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Qualified Without a Degree

Bader Almutawa

In this day and age, most jobs require that the applicant has a degree in a related field. For example, an accountant most likely has at least a bachelor’s degree in accounting. A mechanical engineer with a postgraduate degree will most likely have a higher salary than his or her counterparts with a graduate degree. A professor at a university most likely has a PhD in some field. Compared to becoming president over a country, the aforementioned occupations are much simpler in scope, meaning that accountants, engineers, teachers, and so on do not usually take responsibility over the same amount of people that presidents do. However, the staggering exception to the rule is that presidents in many countries are able to run for office and sometimes succeed without qualifications. In the worst case, they end up inflicting severe damage upon their countries or, even worse, attempting at foreign relations in a counterproductive way that is rather destructive to the world.

Going by the usual logic that we see when it comes to applying for a job with high stakes, one would expect that a president would at least have a PhD. The same hierarchy would apply: s wanting to become involved in politics and has a bachelor’s degree might be the mayor;  a governor of a state might have a postgraduate degree; and the president of a country might have a PhD if not more than one. In reality, there have been presidents who have not only gained the people’s votes without educational qualifications in politics but also without any political experience.

The mind-boggling phenomenon has reached the point where celebrities like actors and boxers have held political positions over the years and still hold them. In other cases, entrepreneurs and businessmen often talk about running for president, and indeed, one businessman actually made it to office as of recently. It seems like, in this case, people are no longer interested in a candidate’s qualifications or lack thereof. Instead, they can be won over by a candidate’s showmanship on stage and during interviews, meaning that if the candidate says something that people like, then the people will vote for him or her. Charisma is king. Traditional policies regarding salaries, healthcare, and immigration require little qualification to speak of when you have a team of civil servants at hand.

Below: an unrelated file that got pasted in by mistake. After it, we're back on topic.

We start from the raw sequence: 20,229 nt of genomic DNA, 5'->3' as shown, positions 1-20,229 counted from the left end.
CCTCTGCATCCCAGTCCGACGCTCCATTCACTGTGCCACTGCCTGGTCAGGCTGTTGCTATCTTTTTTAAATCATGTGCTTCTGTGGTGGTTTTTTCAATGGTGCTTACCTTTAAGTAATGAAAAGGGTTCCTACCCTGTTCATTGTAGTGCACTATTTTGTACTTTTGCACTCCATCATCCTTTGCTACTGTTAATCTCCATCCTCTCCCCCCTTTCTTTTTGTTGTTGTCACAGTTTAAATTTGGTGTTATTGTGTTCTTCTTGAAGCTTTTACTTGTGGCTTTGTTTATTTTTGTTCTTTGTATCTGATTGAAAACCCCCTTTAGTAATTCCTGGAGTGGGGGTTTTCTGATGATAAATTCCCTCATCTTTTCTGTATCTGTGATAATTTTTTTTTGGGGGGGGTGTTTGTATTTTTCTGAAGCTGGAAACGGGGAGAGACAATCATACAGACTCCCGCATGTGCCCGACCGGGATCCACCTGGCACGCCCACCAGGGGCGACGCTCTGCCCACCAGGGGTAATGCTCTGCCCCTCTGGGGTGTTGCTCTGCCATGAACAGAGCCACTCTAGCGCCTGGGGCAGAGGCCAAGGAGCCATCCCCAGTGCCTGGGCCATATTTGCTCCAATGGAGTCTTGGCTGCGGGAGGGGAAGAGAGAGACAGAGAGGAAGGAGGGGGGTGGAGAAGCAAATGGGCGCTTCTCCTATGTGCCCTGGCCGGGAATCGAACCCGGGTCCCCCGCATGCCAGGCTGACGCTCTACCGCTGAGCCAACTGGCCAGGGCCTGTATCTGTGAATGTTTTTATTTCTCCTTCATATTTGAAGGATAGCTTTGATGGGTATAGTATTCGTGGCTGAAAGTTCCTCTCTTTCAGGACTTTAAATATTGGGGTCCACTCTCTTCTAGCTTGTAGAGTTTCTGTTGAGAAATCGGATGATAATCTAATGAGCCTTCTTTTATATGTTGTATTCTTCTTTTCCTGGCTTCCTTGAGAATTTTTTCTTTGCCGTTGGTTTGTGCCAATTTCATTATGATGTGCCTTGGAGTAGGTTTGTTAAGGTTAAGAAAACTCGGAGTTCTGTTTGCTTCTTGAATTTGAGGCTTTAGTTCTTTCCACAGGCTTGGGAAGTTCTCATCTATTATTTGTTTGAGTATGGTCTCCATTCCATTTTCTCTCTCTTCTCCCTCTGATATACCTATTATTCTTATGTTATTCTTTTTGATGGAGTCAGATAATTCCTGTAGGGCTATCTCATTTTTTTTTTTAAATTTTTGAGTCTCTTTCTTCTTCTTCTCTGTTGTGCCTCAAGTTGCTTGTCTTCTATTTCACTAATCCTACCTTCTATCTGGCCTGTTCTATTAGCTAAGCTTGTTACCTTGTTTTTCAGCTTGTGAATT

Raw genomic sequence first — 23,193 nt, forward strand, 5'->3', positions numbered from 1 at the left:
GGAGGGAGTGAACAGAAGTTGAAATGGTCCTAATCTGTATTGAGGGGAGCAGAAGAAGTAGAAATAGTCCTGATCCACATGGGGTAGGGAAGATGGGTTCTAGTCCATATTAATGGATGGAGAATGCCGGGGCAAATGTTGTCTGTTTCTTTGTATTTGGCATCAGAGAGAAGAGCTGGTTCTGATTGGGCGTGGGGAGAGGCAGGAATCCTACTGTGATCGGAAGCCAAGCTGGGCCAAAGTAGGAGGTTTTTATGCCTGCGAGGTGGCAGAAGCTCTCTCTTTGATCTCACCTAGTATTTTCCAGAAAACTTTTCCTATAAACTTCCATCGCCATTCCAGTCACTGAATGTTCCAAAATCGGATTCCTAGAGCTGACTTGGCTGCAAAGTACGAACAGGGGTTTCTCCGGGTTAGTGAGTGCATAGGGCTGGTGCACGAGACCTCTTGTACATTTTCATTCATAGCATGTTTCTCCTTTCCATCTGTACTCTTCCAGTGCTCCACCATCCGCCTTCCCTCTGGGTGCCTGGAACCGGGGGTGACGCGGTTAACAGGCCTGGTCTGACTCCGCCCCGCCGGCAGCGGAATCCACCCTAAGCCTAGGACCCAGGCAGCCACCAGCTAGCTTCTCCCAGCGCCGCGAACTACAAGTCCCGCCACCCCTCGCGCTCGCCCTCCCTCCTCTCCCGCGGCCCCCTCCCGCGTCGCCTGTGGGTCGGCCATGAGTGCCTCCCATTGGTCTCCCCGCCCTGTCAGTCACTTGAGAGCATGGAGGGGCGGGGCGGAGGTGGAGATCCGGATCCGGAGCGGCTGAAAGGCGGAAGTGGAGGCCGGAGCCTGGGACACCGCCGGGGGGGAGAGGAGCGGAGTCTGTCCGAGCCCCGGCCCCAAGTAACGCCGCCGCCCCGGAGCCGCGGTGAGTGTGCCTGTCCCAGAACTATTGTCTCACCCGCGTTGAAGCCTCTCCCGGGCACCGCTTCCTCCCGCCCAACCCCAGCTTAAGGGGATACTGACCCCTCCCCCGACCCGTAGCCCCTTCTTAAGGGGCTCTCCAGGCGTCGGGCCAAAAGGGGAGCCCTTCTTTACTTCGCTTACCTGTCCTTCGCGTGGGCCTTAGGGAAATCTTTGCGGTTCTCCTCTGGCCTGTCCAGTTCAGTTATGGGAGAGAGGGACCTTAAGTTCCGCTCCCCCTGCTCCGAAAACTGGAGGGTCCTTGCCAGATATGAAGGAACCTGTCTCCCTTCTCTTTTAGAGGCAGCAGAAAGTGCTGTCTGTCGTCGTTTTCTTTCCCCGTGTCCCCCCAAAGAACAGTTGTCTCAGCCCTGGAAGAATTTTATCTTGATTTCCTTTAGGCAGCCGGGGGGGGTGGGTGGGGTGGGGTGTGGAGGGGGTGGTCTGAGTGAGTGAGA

There may be reasons for a lack of qualification. While the candidate might not have political experience, they might have succeeded in another field that might translate to similar success in the field of politics, even at the very top. In some ways, actors, boxers and businessmen have exercised some sort of presidency during their careers albeit in a more abstract sense. Actors must stick to a script and represent the studio they’re working for. Boxers have to put on a good show for the crowds while conducting proper behaviour in front of the press. Businessmen can be CEOs who are in charge of dozens to hundreds to even thousands of employees.